School of thought

06 August 2020

After suggestions that the country’s top universities are cultivating privilege, many are taking impressive measures to encourage equality by accepting more students from disadvantaged backgrounds.
For a long time, top universities like Oxford and Cambridge have been famously hard to get into and for many they have been a pipe dream. “The chance to go to university has been something of a postcode lottery,” says Sir Michael Barber, Chair of the Office for Students. “What is an assumed rite of passage for many young people across the country is often viewed very differently in rural and coastal communities, the industrial heartlands and military towns.”
But as society has sharpened its focus on inclusion and diversity, those revered universities are moving with the times. In 2018, the Office for Students set new national targets to achieve equality of opportunity in higher education and, since then, universities and colleges have been devising strategies to meet them. After facing claims that they are admitting too many students from private schools and not enough from more disadvantaged backgrounds, some of the UK’s most prestigious universities have made pledges to make significant changes.
The Sutton Trust social mobility charity has highlighted the fact that students from just eight UK schools filled 1,310 (over half) of Oxbridge’s places over three years. The other 2,900 schools shared the rest of the places. The Office for Students says: “Young people from the most advantaged areas of England are currently more than six times as likely to attend one of the top universities – including Oxford, Cambridge and other members of the Russell Group – as those from the most disadvantaged areas.”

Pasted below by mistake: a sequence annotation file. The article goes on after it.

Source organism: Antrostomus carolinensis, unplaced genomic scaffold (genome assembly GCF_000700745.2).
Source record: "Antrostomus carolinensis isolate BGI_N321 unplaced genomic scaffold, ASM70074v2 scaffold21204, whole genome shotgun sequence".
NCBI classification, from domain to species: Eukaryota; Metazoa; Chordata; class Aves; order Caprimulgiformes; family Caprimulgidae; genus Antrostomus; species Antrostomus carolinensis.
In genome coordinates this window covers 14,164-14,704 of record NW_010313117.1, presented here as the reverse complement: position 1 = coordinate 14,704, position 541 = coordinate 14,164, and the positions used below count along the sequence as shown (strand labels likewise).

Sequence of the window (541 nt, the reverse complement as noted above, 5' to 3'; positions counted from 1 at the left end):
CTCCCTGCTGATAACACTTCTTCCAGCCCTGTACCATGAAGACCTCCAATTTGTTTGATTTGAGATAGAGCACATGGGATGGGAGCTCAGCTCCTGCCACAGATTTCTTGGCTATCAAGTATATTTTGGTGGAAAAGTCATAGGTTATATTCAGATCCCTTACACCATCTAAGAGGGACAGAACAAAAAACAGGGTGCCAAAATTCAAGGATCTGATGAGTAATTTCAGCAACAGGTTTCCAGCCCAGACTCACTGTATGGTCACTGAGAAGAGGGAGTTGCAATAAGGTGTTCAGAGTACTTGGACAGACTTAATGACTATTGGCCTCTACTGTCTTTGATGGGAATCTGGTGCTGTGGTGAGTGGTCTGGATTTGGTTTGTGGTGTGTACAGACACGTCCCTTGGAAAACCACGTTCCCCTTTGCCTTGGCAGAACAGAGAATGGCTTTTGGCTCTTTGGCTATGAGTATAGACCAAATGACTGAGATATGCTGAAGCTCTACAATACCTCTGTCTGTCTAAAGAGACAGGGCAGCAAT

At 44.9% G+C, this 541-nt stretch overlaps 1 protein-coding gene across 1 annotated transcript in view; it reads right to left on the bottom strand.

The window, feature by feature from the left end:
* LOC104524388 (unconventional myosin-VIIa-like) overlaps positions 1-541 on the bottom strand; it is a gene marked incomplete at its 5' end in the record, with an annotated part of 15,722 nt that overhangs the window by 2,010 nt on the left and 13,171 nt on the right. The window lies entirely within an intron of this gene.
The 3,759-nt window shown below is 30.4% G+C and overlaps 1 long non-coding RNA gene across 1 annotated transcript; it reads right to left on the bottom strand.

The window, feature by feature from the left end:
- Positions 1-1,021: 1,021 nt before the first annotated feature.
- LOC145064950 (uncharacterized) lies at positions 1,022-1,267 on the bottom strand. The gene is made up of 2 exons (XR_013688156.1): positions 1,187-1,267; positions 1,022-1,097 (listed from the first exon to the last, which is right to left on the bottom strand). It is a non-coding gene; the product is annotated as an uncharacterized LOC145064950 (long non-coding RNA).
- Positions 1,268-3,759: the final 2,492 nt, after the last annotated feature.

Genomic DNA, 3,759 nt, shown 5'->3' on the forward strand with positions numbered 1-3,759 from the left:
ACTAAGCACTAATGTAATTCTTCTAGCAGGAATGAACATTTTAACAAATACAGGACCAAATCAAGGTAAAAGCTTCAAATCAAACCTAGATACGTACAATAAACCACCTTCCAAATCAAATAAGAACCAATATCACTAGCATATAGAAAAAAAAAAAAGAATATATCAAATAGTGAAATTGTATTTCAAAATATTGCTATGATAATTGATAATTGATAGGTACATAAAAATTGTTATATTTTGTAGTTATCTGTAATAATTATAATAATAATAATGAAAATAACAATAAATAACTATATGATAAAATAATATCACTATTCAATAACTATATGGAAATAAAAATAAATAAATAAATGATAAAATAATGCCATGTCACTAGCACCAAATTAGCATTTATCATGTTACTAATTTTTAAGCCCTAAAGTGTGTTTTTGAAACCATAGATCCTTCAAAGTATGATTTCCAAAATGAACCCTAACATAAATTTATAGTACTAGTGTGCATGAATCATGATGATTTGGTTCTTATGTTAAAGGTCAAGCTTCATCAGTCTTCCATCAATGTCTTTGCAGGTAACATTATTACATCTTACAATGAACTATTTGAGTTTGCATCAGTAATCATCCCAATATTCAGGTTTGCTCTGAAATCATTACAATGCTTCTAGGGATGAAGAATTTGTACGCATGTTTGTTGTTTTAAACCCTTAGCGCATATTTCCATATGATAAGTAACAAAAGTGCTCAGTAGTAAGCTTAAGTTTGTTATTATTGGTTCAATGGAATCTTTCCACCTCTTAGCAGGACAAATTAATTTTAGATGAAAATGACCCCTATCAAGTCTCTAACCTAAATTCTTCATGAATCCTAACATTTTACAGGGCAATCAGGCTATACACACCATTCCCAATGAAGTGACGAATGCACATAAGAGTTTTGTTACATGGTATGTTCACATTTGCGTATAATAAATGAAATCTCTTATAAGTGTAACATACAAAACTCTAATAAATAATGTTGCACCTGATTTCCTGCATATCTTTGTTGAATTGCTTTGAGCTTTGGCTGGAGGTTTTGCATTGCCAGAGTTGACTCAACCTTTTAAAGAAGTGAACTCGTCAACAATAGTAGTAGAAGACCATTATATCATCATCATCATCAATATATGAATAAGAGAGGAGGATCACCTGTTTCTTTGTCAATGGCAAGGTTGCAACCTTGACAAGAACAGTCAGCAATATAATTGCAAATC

According to a new report from the higher education regulator, if these universities meet their new commitments, the access gap will almost halve in the next five years.


Target grades

The aim of this new approach is to ensure that intelligent, high-performing young people from all schools across the UK have the same chance of getting into the country’s best universities. Oxford University aims to have a quarter of its students come from disadvantaged backgrounds by 2023. Each year, the university’s access scheme will have places for 200 high-achieving disadvantaged students. Identifying who is disadvantaged will be done using a postcode-based system measuring the level of deprivation in the student’s local area, but the university will also consider qualifiers such as if the student has spent time in care or if they are eligible for free school meals.


A degree of concern

Change is not always welcome, however, and there are some who have raised concerns about the new approach. Mike Buchanan, formerly The Headmasters’ and Headmistresses’ Conference Executive Director, says: “Care is needed in starting actively to discriminate against individual young people on the basis of the class they were born into. The country needs all its young people to reach their potential if we are to create a bright new future for Britain post-Brexit. We urge the government to enable universities and colleges to expand to take as many truly suitable students as necessary, rather than rob some students of a future to award it to others.”